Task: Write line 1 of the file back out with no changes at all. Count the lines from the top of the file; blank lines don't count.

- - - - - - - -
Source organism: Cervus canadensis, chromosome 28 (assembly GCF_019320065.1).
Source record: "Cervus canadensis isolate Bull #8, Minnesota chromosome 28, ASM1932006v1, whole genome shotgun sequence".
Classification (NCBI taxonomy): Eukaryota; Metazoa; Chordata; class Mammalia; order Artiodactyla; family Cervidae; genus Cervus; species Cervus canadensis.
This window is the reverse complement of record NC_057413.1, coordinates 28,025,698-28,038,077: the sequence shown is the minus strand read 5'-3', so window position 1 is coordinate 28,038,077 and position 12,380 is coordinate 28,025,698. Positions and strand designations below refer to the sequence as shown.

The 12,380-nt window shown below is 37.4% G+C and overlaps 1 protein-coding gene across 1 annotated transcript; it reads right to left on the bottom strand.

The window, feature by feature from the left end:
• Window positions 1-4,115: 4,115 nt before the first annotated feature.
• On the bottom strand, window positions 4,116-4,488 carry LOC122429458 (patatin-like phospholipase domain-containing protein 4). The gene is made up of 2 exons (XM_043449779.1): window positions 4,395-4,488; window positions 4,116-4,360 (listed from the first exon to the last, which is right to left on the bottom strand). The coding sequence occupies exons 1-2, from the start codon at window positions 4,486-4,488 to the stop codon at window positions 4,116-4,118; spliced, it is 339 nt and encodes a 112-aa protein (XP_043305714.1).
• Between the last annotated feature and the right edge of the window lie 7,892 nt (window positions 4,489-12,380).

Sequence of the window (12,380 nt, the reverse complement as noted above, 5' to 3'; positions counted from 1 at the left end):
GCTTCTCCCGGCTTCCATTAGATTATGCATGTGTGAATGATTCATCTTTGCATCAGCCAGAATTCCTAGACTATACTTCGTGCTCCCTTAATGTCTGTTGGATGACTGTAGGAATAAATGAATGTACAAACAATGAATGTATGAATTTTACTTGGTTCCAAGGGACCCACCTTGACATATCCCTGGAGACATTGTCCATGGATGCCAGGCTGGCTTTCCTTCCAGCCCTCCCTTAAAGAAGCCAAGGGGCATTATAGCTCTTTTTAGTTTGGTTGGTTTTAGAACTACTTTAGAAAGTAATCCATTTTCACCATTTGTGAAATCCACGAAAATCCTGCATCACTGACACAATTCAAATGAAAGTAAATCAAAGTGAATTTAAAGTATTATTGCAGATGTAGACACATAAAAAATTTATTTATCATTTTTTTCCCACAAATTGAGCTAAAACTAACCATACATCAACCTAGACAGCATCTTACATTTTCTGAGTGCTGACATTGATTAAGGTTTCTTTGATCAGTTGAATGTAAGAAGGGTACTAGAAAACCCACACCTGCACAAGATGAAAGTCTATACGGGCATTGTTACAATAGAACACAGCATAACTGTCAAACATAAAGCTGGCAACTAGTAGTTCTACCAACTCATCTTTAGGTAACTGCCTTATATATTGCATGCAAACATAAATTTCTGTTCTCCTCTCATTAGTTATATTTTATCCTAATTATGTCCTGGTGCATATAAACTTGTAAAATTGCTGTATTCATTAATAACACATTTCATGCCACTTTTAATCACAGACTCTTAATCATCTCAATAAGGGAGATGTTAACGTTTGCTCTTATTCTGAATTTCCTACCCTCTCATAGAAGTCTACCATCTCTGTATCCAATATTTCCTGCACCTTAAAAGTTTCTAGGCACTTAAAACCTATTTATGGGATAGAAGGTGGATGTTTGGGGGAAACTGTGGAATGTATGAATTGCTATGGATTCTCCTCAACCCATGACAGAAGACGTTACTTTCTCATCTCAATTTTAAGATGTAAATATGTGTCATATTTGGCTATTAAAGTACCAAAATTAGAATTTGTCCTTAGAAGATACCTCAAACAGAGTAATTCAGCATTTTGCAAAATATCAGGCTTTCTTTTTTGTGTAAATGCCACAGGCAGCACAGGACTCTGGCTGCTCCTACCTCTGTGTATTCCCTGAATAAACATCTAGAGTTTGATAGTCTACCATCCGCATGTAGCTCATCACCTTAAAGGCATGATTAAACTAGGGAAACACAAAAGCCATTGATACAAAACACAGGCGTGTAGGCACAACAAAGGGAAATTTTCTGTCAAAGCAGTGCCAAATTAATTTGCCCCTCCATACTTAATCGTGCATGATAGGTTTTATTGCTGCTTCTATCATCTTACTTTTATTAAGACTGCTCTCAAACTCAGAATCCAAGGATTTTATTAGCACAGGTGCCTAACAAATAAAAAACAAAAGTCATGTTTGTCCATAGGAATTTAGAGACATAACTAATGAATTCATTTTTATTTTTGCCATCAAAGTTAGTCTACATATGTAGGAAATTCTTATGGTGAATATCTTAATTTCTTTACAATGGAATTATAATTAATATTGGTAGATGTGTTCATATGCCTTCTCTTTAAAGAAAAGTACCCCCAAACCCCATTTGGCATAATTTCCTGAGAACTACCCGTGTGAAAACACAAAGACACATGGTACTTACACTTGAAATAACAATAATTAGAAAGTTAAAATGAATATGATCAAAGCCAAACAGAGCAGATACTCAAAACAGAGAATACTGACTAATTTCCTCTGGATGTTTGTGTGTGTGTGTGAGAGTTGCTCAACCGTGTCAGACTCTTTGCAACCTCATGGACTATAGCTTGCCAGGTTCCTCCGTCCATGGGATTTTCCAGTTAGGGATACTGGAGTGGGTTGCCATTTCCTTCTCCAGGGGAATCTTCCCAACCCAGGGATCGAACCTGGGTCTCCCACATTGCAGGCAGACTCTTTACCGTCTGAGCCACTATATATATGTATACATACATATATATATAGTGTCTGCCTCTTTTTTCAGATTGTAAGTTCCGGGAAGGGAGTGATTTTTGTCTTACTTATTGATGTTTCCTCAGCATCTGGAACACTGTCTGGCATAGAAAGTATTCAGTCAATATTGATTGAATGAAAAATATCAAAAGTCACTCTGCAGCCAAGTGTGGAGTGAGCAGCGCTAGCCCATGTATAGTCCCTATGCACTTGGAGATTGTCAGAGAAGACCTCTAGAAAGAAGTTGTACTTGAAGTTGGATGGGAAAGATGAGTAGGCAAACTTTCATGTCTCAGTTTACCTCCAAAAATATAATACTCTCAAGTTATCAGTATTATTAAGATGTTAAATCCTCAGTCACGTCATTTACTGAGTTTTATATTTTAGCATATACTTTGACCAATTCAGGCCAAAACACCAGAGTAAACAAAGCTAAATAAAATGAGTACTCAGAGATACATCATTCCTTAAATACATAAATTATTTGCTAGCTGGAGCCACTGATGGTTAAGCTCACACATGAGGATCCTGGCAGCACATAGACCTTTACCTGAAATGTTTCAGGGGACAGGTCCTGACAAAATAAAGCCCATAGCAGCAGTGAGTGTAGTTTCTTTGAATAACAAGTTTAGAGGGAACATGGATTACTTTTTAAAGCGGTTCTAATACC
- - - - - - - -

Source organism: Cervus canadensis, chromosome 28 (assembly GCF_019320065.1).